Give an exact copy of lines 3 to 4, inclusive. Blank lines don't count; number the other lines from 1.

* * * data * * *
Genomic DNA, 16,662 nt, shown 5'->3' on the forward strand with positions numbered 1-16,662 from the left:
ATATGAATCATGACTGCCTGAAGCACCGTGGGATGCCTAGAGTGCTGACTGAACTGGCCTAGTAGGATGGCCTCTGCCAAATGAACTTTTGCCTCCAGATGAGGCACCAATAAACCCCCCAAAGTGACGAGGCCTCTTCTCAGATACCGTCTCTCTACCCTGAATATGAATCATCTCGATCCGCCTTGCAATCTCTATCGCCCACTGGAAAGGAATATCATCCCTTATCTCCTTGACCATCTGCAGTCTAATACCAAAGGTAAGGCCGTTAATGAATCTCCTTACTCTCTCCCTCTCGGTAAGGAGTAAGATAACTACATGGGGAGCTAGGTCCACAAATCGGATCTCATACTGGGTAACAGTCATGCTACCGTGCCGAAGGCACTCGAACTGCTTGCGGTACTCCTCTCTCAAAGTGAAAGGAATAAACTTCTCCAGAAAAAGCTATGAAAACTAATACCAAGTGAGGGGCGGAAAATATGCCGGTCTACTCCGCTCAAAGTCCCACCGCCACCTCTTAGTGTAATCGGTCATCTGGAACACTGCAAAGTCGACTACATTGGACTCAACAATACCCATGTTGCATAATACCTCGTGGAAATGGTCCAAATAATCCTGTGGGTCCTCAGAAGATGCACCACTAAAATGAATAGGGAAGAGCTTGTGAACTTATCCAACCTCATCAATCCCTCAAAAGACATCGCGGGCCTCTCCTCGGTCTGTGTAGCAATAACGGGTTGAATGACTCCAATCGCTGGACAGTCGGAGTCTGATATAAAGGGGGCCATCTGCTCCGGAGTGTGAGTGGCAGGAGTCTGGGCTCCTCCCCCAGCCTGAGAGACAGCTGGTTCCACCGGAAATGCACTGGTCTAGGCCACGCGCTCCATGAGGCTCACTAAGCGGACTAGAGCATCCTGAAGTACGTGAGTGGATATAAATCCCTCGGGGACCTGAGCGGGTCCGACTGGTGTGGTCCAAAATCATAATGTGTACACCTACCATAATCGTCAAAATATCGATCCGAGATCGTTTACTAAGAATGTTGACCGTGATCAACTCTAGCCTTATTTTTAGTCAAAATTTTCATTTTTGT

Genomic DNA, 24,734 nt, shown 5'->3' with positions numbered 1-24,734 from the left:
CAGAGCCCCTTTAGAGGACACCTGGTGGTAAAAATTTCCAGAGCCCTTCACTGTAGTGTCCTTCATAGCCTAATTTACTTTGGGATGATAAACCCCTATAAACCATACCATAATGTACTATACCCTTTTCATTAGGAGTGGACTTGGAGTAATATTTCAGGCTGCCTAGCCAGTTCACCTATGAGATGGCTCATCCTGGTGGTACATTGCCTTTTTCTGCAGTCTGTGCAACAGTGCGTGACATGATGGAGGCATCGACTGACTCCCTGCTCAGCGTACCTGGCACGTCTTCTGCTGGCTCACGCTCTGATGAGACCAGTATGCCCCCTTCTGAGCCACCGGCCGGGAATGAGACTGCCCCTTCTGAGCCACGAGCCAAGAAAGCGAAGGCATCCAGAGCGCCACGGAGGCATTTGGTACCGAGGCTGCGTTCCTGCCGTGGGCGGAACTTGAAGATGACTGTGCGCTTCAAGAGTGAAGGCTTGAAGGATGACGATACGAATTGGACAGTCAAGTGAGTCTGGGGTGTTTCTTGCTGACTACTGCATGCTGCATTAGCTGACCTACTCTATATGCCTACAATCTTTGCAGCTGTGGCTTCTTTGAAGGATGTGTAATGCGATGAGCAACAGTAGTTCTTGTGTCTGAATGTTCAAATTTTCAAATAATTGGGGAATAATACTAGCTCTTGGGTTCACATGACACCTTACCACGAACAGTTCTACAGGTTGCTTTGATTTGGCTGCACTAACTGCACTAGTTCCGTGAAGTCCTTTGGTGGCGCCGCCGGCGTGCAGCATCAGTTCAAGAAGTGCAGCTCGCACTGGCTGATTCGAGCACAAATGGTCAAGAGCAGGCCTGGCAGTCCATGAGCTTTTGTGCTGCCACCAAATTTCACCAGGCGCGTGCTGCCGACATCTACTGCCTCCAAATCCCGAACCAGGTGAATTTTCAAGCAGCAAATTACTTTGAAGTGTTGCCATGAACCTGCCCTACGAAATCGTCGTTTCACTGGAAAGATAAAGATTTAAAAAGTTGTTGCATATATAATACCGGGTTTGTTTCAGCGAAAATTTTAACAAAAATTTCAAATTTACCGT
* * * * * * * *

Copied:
Genomic DNA, 24,734 nt, shown 5'->3' with positions numbered 1-24,734 from the left:
CAGAGCCCCTTTAGAGGACACCTGGTGGTAAAAATTTCCAGAGCCCTTCACTGTAGTGTCCTTCATAGCCTAATTTACTTTGGGATGATAAACCCCTATAAACCATACCATAATGTACTATACCCTTTTCATTAGGAGTGGACTTGGAGTAATATTTCAGGCTGCCTAGCCAGTTCACCTATGAGATGGCTCATCCTGGTGGTACATTGCCTTTTTCTGCAGTCTGTGCAACAGTGCGTGACATGATGGAGGCATCGACTGACTCCCTGCTCAGCGTACCTGGCACGTCTTCTGCTGGCTCACGCTCTGATGAGACCAGTATGCCCCCTTCTGAGCCACCGGCCGGGAATGAGACTGCCCCTTCTGAGCCACGAGCCAAGAAAGCGAAGGCATCCAGAGCGCCACGGAGGCATTTGGTACCGAGGCTGCGTTCCTGCCGTGGGCGGAACTTGAAGATGACTGTGCGCTTCAAGAGTGAAGGCTTGAAGGATGACGATACGAATTGGACAGTCAAGTGAGTCTGGGGTGTTTCTTGCTGACTACTGCATGCTGCATTAGCTGACCTACTCTATATGCCTACAATCTTTGCAGCTGTGGCTTCTTTGAAGGATGTGTAATGCGATGAGCAACAGTAGTTCTTGTGTCTGAATGTTCAAATTTTCAAATAATTGGGGAATAATACTAGCTCTTGGGTTCACATGACACCTTACCACGAACAGTTCTACAGGTTGCTTTGATTTGGCTGCACTAACTGCACTAGTTCCGTGAAGTCCTTTGGTGGCGCCGCCGGCGTGCAGCATCAGTTCAAGAAGTGCAGCTCGCACTGGCTGATTCGAGCACAAATGGTCAAGAGCAGGCCTGGCAGTCCATGAGCTTTTGTGCTGCCACCAAATTTCACCAGGCGCGTGCTGCCGACATCTACTGCCTCCAAATCCCGAACCAGGTGAATTTTCAAGCAGCAAATTACTTTGAAGTGTTGCCATGAACCTGCCCTACGAAATCGTCGTTTCACTGGAAAGATAAAGATTTAAAAAGTTGTTGCATATATAATACCGGGTTTGTTTCAGCGAAAATTTTAACAAAAATTTCAAATTTACCGT